Chris Knipp Writing: Movies, Politics, Art

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PostPosted: Wed Feb 17, 2021 6:00 pm 
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Asian Americans get an iconic story, understated and touching

Minari is a very low-keyed, personal, authentic film about Korean-Americans in Arkansas whose widespread success with critics and viewers astonishes in view of how much it avoids conventional markers or payoffs. Little things like serving grandma a glass of piss, sailing paper airplanes at squabbling parents with "DON'T FIGHT" printed on them, or a little crop of a weed-like plant called minari by a stream - these are events as important as anything else in this unshowy slow-burn of a movie. It's coolness of presentation caused a negative reaction in The New Yorker's writer Richard Brody, who has described the film as a "narrow and merely illustrative drama [that] is matched, unfortunately, by an impersonal cinematography that fails to suggest texture or intimacy."

This might indeed be the reaction of an admirer of Da 5 Bloods, who might be momentarily out of tune with an Asian detachment of style and restraint of behavior. Brody appreciates the feisty grandma, Soonja (Yuh-jung Youn), who comes to liven things up ("She is wise and loving," Broody writes, "gruff and tender, profane, impulsive, and fiercely devoted to her bright and burdened grandson.") In his typically detailed summary, Brody appears well able to engage with the action. His negative reaction to the style feels arbitrary and external.

Most critics seem ecstatic so Brody's appears an outlier view, but we have to acknowledge the minimalism, the austerity, the outright flatness of Minari's style he reacts adversely to. There's a defiance in it that underlines its personal-ness, and unwillingness to please or impress, that fits with the pivotal relationship of Soonja with her eight-year-old grandson, David (Alan S. Kim). Note that while Soonja suffers a cataclysmic setback, David is the one family member (and putatively the stand-in for the writer-director) who gets an unmitigated success story. His father Jacob's Korean produce crop is knocked back repeatedly, by loss of water, loss of Texas customers to California growers, even loss of product to fire. Jacob and Monica's union hovers on the verge of dissolution. But David's heart problem, so severe he's forbidden to run, turns out to be righting itself. Note that the doctor has to tell them this is good news, and even then they don't react visibly as the scene ends.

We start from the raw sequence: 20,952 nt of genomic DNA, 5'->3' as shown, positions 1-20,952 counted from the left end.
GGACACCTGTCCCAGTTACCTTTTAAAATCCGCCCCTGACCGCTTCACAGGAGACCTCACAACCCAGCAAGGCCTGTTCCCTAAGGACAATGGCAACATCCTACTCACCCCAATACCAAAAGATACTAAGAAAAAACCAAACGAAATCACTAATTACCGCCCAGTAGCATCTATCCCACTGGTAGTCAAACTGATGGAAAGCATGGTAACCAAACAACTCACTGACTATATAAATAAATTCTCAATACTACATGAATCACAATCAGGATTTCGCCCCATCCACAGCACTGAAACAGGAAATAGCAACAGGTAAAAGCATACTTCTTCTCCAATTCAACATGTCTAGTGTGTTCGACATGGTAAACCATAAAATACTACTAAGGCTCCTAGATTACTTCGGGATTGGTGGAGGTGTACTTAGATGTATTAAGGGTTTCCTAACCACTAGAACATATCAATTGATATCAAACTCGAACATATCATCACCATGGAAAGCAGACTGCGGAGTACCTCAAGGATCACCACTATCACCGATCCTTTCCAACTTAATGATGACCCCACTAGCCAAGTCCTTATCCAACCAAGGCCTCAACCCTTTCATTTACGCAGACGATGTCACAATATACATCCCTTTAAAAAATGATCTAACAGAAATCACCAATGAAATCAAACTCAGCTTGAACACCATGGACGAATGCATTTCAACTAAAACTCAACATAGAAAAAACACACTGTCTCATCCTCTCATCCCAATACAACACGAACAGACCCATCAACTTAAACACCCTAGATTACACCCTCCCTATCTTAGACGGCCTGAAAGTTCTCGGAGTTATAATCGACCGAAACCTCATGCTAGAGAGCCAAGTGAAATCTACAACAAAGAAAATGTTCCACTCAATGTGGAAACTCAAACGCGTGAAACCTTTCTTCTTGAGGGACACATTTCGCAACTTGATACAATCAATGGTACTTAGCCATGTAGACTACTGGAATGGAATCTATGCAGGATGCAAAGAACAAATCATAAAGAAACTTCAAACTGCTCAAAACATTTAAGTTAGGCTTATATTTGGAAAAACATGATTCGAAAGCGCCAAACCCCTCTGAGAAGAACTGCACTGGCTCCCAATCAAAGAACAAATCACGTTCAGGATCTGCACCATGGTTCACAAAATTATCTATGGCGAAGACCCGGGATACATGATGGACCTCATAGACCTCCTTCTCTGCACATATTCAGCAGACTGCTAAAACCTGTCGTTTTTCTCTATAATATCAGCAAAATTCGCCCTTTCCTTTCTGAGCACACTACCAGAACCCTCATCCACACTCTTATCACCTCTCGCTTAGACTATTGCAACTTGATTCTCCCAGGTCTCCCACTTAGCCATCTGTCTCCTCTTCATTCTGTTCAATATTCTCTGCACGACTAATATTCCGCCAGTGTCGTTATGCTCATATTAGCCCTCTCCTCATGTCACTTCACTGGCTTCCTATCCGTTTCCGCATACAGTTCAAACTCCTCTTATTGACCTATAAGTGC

This is a film that requires us to internalize the action and ponder it. We're in it for the long haul, not the payoffs. We aren't fed dramatic markers or modeled reactions, but must find them. I'd say it's the richer for this. This is, after all, a story that needs no fanfare for many in this country of immigrants. The hardships here are those of many, but not all. What fits a great number is how it is for the foreign born who have American children and see them take a foothold in this country they may have had to struggle for. Some, like a Korean friend of mine, come here essentially as already qualified professionals and avoid the tough row to hoe. But David's choice is classic: he will work at the boring job of chicken sexing he's so good at so he can fund an enterprise, raising and selling Korean vegetables for the burgeoning immigrant market. He wants to build a business that will take a few years to get started.